In a bid to learn more about Singapore’s traditional art scene and get into the countryside, I’ve joined a group of fifteen intrepid ANZA Tour members on the Journey West tour; heading to Thow Kwang Pottery Jungle in Jalan Bahar, then onto Bollywood Veggies for lunch. As we arrive at our first stop, tour guide Gek points out a family of wild boar grazing on the nature strip. It’s clear we’ve left the urban jungle behind.
Mouth of the dragon
The family-run Thow Kwang Pottery Jungle (85 Lorong Tawas via Clean Tech View, thowkwang.com.sg) is home to Singapore’s last firing dragon kiln, and the island’s largest variety of porcelain and pottery ware – a vast collection of earthen pots, colourful Peranakan bowls, and blue and white china.
The brick, wood-fired kiln, built in 1940, roars to life only a few times a year these days, taking 24 hours to reach a blistering 1,260°C. As the dragon is currently sleeping, we are allowed to step inside the 36-metre belly of the kiln, where a few thousand pieces of pottery are loaded in for each firing.
At its height, the kiln would be fired four times a month, going through a steady cycle of packing, firing, cooling and unpacking. “From the 1940s to 1970s, there was a thriving pottery industry in Singapore, with 20 dragon kilns in production, and Jurong’s white clay considered ideal for producing the cups used for the numerous rubber plantations on the island,” says Gek. “When the rubber plantations closed, there was demand in the 1970s for orchid pots. Unfortunately over the years, all but two of the kilns have shut down.”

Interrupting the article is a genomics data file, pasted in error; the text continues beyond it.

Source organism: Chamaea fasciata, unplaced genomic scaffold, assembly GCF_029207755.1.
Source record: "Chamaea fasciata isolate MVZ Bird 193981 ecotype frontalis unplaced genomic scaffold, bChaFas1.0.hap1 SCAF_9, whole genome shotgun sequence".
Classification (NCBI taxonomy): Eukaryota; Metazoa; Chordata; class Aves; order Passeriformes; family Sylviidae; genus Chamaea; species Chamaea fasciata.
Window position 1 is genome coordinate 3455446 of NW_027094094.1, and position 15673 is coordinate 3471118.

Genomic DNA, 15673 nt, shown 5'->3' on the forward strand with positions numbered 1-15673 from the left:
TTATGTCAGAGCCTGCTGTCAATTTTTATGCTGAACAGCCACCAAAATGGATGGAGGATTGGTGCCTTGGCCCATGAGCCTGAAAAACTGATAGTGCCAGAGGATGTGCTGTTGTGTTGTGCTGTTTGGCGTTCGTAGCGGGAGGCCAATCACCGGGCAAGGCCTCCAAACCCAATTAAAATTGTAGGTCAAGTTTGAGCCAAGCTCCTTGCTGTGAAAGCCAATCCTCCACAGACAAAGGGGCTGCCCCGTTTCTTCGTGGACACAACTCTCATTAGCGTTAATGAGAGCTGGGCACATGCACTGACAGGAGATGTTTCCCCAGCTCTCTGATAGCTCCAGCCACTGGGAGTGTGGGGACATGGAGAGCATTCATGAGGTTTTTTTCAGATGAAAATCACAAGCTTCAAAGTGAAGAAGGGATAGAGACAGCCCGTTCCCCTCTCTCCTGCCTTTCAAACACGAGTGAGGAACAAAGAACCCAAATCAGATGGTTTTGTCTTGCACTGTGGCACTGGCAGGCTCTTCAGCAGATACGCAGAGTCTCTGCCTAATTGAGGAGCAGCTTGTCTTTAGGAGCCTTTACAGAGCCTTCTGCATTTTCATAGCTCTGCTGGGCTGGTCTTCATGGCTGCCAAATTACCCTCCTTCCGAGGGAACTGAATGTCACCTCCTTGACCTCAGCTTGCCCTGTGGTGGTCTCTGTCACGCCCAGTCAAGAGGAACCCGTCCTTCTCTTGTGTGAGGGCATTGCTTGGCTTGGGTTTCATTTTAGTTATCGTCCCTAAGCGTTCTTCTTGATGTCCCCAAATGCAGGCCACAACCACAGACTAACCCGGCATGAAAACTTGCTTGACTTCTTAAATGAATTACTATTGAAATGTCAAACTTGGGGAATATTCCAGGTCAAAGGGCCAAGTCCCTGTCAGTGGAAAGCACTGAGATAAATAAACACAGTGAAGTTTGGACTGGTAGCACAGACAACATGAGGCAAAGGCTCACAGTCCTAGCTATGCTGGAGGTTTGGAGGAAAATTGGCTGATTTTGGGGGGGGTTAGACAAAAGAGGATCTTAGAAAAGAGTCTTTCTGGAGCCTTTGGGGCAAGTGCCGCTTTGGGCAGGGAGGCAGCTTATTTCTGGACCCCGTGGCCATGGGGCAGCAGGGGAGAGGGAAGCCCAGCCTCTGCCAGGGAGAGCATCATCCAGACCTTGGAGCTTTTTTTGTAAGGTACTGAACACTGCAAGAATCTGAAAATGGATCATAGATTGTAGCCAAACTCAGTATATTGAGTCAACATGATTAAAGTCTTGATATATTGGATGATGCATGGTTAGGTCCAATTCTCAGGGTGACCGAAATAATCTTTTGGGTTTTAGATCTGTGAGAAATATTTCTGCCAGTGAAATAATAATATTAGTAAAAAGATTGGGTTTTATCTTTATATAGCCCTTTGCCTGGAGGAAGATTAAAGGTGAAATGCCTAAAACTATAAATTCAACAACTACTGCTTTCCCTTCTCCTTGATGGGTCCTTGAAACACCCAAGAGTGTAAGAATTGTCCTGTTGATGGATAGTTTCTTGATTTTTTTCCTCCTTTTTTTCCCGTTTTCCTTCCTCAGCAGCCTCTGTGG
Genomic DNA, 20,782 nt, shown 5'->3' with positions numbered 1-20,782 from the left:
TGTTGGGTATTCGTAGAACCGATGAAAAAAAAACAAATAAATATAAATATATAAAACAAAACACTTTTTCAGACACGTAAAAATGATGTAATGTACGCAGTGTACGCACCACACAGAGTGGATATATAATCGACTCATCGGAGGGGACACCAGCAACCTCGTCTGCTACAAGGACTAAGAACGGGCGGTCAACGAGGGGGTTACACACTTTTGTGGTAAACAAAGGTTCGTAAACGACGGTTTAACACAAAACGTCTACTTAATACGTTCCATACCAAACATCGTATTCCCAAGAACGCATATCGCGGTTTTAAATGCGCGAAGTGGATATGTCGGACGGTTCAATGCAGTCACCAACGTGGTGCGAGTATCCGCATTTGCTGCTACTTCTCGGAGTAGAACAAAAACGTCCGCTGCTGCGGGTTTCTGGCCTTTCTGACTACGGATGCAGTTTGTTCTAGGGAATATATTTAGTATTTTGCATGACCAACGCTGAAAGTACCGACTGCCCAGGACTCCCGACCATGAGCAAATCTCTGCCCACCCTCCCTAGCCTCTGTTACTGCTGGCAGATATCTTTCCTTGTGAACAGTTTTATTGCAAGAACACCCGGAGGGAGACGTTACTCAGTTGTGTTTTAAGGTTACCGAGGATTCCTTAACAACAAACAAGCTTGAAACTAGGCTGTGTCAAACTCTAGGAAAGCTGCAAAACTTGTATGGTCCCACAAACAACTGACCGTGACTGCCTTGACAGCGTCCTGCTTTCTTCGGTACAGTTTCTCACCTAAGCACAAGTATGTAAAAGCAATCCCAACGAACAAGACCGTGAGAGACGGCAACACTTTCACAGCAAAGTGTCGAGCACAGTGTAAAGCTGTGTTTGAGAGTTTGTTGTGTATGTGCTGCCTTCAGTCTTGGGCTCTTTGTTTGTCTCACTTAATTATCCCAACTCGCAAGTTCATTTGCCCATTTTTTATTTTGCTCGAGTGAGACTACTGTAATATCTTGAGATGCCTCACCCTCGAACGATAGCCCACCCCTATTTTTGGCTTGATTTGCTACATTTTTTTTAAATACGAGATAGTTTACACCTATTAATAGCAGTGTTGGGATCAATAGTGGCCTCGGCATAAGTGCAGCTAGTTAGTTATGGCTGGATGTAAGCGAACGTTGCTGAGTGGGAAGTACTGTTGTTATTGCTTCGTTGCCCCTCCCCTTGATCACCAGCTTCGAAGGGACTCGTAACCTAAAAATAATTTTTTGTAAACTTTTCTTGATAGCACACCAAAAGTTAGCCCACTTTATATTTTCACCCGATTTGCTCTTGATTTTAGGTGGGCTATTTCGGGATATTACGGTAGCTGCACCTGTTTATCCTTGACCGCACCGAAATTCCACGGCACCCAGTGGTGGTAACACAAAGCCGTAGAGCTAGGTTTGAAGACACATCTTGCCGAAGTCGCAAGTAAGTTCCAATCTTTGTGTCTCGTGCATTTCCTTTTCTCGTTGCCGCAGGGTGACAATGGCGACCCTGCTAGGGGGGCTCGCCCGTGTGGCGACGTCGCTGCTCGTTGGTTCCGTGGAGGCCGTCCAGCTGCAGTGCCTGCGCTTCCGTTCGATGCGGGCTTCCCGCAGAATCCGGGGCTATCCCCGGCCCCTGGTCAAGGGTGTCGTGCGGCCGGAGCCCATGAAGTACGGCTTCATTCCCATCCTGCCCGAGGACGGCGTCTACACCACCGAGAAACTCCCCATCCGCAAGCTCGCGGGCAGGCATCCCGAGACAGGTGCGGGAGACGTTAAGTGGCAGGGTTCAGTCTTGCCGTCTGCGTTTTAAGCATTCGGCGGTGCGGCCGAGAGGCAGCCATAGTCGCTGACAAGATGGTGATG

With their lease up in 2021, and redevelopment looming, Thow Kwang and other Singapore cultural icons need continued support to preserve their legacy. “You need a lot of manpower and it’s much more time-consuming than gas or electric kilns, so why bother?” Gek asks the group. “The answer is that the ashes interact with the pottery and glaze, so each piece is different. That’s what the artists are after – the unique variations in colour and texture. Also, it’s a tribute to old Teochew and Chinese traditions.”
“You start digging a little deeper and you find all this traditional industry going on in these little hidden pockets in Singapore,” says tour member Fay Ford. “It is a real shame there isn’t the demand for this style of pottery firing, even though they still have the facilities here and the volunteer manpower. If it dies out because of infrastructure changes, it will be a shame, because it will gloss over important Singapore heritage.”
Laden with pottery purchases, we head for our second stop on the tour: rustic Bollywood Veggies (100 Neo Tiew Road, www.bollywoodveggies.com) To get to the organic farm we travel along heritage-protected Lim Chu Kang Road, lined with thick angsana, mahogany and rubber trees. The Heritage Road Scheme was launched in 2001 by the National Parks Board, to conserve the scenic and significant tree-lined roads of Singapore.
Bollywood is a 10-acre slice of green paradise, away from the bustling CBD, which runs educational programs, cooking classes and farm tours. It’s owned by eco warrior Ivy Singh-Lim and her husband Lim Ho Seng, ‘farmpreneurs’ who believe in sustainability and connection to the land. We happily potter through tropical fruit orchards, butterfly sanctuaries, medicinal garden beds, and more.
Escaping the heat of the day, the group gathers at Poison Ivy, Bollywood’s farm-to-table restaurant to enjoy a delicious Indian fusion feast, finishing with fig tea and moreish banana cake. As we make our way back to Singapore’s condos, skyscrapers and busy streets, it’s nice to know this heavenly rural patch still exists in Singapore.
ANZA Tours runs regular excursions to all corners of Singapore, uncovering its hidden treasures. Book here: anza.org.sg/tours